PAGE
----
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Events for September 27, 2017 from General and Seminar calendars

AWM Women in Math Mentoring Lunch

Time: 12:00PM - 1:00PM

Location: BLOC 220

Number Theory Seminar

Time: 1:45PM - 2:45PM

Location: BLOC 220

Speaker: Oguz Gezmis, Texas A&M University

Title: De Rham isomorphism for Drinfeld modules over Tate algebras

Abstract: Two main concepts of the arithmetic on function fields are elliptic (Drinfeld) modules and L-Series. On 1970's, Drinfeld introduced elliptic modules which can be seen as an analogue of elliptic curves in function field setting and D. Goss introduced a new type of L-Series as an anologue of Rieamann Zeta Function. In 2012, Pellarin defined an L-series in Tate algebras which is a deformation of Goss's L-series. In order to give new identities for Pellarin L-Series, Angles, Pellarin and Tavares Ribeiro introduced Drinfeld modules over Tate algebras. In this talk, we talk about Drinfeld modules over Tate algebras of arbitrary rank. We also prove De Rham isomorphism for these modules under some conditions. Finally, we prove Legendre's Relation under this new setting. This is joint work with Matthew A. Papanikolas.

URL: Link

Groups and Dynamics Seminar

Time: 3:00PM - 4:00PM

Location: BLOC 220

Speaker: Robin Tucker-Drob, Texas A&M

Title: Invariant means and inner amenable groups II

Abstract: I will present the proof of the characterization of inner amenable linear groups which I mentioned in my last talk: A linear group G is inner amenable if and only if there is an infinite amenable normal subgroup N of G such that G/C_G(N) is amenable. The main ingredient is a "forgotten lemma" of S.G. Dani from 1985 concerning amenable actions which satisfy a certain chain condition. Time permitted, I will also discuss a closely related characterization of linear groups which are J.S.-stable.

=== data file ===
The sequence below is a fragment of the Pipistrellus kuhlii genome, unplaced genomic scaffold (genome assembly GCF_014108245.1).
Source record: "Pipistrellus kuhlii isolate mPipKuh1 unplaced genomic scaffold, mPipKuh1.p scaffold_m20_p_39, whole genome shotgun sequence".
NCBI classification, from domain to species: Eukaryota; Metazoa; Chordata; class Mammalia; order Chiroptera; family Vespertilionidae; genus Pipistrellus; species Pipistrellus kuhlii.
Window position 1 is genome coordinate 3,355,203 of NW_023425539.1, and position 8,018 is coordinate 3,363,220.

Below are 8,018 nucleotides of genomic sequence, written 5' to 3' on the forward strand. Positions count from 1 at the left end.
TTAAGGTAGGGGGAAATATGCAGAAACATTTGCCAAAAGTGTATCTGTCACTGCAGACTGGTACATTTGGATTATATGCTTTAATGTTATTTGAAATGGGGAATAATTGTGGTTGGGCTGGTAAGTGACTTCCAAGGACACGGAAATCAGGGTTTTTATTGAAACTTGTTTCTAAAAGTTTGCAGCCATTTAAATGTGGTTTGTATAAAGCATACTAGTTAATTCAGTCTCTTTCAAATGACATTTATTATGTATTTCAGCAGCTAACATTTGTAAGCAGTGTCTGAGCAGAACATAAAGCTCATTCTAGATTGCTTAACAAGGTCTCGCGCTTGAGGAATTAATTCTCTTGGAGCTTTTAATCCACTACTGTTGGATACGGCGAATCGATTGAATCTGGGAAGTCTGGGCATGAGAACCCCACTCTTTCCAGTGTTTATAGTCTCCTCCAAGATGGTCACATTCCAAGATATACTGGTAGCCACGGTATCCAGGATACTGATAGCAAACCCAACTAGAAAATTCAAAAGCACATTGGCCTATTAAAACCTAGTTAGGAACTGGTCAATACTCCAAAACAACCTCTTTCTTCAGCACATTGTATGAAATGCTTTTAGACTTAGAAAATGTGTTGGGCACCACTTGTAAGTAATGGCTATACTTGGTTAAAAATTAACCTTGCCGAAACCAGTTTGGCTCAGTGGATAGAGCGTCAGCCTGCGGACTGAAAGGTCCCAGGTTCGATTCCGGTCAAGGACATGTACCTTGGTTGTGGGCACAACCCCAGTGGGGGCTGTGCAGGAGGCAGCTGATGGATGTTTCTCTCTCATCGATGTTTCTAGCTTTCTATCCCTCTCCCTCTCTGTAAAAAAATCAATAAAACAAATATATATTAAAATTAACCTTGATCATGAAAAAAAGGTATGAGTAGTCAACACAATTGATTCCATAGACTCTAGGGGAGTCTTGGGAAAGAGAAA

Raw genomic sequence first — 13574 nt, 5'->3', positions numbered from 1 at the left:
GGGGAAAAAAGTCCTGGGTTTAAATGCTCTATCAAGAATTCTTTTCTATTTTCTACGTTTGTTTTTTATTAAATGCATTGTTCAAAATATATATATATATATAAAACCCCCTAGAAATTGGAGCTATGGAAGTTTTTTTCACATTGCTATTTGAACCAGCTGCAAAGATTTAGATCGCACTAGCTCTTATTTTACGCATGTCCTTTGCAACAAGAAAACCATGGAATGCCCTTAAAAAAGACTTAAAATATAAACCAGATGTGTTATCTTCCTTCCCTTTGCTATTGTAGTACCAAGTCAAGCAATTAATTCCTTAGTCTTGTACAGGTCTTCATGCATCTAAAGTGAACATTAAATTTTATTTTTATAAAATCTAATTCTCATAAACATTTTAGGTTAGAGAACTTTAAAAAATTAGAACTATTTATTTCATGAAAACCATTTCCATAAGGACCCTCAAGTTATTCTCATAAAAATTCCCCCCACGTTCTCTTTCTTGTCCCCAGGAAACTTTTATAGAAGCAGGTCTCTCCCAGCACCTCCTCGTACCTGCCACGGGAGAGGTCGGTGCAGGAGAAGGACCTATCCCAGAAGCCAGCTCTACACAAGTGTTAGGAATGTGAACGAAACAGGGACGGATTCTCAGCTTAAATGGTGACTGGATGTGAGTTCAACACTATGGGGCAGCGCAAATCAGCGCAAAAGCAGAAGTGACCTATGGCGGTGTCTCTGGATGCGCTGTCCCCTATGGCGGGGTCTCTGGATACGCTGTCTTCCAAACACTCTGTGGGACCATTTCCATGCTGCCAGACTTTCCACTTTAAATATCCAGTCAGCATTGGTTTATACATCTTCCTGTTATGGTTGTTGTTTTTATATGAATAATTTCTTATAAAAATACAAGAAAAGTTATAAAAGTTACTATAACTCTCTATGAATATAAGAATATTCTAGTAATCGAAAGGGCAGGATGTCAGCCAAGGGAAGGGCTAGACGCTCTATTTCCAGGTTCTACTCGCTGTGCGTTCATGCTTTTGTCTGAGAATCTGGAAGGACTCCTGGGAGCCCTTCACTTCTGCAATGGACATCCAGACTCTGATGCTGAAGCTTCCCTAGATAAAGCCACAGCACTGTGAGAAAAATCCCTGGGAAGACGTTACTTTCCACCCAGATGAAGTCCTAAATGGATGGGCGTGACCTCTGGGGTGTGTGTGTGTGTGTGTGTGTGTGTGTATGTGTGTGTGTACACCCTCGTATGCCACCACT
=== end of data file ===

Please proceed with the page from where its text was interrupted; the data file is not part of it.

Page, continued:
First Year Graduate Student Seminar

Time: 5:30PM - 6:30PM

Location: BLOC 628

Speaker: Student Panel

Title: Panel discussion: adjusting to graduate school


Time: 6:00PM - 12:00PM

Location: BLOC 220

Speaker: Dr. Negar Kalantar, Texas A&M University, Department of Architecture

Title: Things that Transform

Abstract: Physical transformation is all around us. However designers and engineers mainly focus on the object as an essentially static thing. How can the designer understand transformation itself as a parameter that can be shaped, and crafted? Transformation and motion have a strong bond with geometry because at its core, motion is the spatial transformation of one geometric configuration into another. In any transformation design process, there are two design efforts: the generation of an underlying geometry and the creation of an overlaid pattern. Therefore, knowing geometry is the key to transformable design. In another word, Transformation is where art, architecture, science and math merge. Dr. Kalantar with 17 years of experience in designing transformable structures will speak about her work in the field of Transformable Design ranging from a handheld toy to large structures. Also she will share: the geometric principles to create objects that change their size, shape, and surface; the principles of transformable design, such as underlying geometries and overlaid patterns; design principles of transformable polygons with scissor linkages.